Harris: All right, I'll answer yes, but you put an implication on it and you feature this particular point of the book, which, of course, is quite out of context, does not give a proper impression of the book as a whole. The American public doesn't get an honest impression of even that book, bad as it is, from what you are quoting from it.
McCarthy: Well, then, let's continue to read your own writing, and...
Harris: Twenty-one years ago, again.
McCarthy: Yes, but we shall try and bring you down to date, if we can.
Harris: Mr. Chairman, two weeks ago, Senator Taft took the position that I took twenty-one years ago, that Communists and Socialists should be allowed to teach in the schools. It so happens that, nowadays I don't agree with Senator Taft, as far as Communist teaching in the schools is concerned, because I think Communists are, in effect, a plainclothes auxiliary of the Red Army, the Soviet Red Army. And I don't want to see them in any of our schools, teaching.
McCarthy: I don't recall Senator Taft ever having any of the background that you've got, sir.
Harris: I resent the tone of this inquiry very much, Mr. Chairman. I resent it, not only because it is my neck, my public neck, that you are, I think, very skillfully trying to wring, but I say it because there are thousands of able and loyal employees in the federal government of the United States who have been properly cleared according to the laws and the security practices of their agencies, as I was -- unless the new regime says no; I was before.
McClellan: Do you think this book did considerable harm, its publication might have had adverse influence on the public by an expression of views contained in it?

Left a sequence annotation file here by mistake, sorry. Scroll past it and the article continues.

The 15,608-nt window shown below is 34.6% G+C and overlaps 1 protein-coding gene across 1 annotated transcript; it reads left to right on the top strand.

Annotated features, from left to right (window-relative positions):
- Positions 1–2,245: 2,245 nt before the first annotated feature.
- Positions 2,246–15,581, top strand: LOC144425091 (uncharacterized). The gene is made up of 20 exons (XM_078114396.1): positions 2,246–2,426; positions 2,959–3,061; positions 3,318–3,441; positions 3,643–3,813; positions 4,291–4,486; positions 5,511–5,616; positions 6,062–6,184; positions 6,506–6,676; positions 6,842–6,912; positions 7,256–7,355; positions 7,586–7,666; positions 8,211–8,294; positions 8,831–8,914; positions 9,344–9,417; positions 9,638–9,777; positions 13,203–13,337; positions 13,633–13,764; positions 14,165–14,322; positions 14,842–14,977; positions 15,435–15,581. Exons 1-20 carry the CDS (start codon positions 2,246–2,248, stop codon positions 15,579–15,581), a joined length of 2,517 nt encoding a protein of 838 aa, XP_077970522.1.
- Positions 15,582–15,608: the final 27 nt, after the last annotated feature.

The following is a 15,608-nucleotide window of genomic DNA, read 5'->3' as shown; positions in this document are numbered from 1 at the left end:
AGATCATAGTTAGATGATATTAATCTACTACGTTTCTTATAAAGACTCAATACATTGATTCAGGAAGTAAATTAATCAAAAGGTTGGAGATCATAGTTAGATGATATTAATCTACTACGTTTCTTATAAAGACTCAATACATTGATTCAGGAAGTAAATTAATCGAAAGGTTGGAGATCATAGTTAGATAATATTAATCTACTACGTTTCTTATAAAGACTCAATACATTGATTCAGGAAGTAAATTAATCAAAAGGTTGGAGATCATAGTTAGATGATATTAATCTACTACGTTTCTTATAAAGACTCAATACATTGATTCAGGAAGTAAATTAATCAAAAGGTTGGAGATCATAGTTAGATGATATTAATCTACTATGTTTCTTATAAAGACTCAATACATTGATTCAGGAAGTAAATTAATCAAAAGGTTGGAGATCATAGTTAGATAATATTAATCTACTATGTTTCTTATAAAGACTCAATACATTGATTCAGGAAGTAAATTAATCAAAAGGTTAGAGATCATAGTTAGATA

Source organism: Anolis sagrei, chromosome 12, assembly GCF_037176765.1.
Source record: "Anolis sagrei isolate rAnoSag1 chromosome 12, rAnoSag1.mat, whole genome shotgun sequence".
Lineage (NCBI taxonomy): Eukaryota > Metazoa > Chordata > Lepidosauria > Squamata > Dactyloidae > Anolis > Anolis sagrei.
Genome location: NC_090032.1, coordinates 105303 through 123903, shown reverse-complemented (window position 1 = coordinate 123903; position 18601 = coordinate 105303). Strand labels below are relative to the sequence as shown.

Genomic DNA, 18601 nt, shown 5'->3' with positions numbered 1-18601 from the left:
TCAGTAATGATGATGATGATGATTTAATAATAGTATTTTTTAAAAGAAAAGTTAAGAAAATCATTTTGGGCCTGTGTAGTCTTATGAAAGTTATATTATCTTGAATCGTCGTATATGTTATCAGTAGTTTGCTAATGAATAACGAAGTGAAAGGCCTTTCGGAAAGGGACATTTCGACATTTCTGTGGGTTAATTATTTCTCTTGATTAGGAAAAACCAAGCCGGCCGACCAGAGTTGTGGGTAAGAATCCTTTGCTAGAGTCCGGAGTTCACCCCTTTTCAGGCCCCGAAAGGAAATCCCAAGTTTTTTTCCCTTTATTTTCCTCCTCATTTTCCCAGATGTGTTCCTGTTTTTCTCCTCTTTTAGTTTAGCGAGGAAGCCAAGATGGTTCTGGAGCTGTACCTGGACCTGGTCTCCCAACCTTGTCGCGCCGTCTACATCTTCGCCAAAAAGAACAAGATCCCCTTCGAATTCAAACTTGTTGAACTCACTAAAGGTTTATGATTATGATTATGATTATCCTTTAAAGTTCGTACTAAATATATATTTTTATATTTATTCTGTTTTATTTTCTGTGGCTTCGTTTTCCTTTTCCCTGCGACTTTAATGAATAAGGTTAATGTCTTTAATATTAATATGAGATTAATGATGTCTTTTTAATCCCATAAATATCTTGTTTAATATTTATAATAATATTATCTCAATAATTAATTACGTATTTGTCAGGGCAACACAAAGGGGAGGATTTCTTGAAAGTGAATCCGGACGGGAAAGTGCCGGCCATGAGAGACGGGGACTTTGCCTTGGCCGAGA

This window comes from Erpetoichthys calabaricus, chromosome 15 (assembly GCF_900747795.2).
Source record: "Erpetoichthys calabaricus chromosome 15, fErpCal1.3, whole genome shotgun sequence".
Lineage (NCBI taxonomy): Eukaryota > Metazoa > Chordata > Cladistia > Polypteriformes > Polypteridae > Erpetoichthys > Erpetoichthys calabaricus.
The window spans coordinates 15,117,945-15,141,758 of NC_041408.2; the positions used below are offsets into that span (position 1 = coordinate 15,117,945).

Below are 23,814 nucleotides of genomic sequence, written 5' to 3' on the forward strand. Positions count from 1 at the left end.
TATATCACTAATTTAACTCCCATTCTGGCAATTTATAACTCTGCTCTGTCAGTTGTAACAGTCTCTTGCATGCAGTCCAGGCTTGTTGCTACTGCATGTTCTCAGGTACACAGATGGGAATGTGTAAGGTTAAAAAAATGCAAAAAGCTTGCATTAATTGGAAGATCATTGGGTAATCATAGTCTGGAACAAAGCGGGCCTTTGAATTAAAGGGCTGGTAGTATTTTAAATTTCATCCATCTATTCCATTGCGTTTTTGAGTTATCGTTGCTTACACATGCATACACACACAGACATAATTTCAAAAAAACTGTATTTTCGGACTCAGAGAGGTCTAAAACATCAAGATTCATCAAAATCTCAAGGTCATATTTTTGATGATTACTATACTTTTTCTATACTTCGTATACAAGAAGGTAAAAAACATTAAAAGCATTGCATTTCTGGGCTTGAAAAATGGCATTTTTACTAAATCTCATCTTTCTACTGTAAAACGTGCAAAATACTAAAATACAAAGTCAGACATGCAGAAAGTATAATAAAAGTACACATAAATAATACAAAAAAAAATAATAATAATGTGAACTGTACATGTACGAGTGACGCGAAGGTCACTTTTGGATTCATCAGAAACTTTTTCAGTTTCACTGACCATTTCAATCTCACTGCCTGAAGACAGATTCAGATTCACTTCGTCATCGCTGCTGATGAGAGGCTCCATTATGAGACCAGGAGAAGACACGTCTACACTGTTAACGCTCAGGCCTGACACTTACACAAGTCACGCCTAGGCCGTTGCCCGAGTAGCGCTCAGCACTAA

Harris: The sale of that book was so abysmally small. It was so unsuccessful that a question of its influence... Really, you can go back to the publisher. You'll see it was one of the most unsuccessful books he ever put out. He's still sorry about it, just as I am.
McClellen: Well, I think that's a compliment to American intelligence... (Laughter). I will say that for him.
Murrow: Senator McCarthy succeeded in proving that Reed Harris had once written a bad book, which the American people had proved twenty-two years ago by not buying it, which is what they eventually do will all bad ideas. As for Reed Harris, his resignation was accepted a month later with a letter of commendation. McCarthy claimed it as a victory.
The Reed Harris hearing demonstrates one of the Senator's techniques. Twice he said the American Civil Liberties Union was listed as a subversive front. The Attorney General's list does not and has never listed the ACLU as subversive, nor does the FBI or any other federal government agency. And the American Civil Liberties Union holds in its files letters of commendation from President Truman, President Eisenhower, and General MacArthur.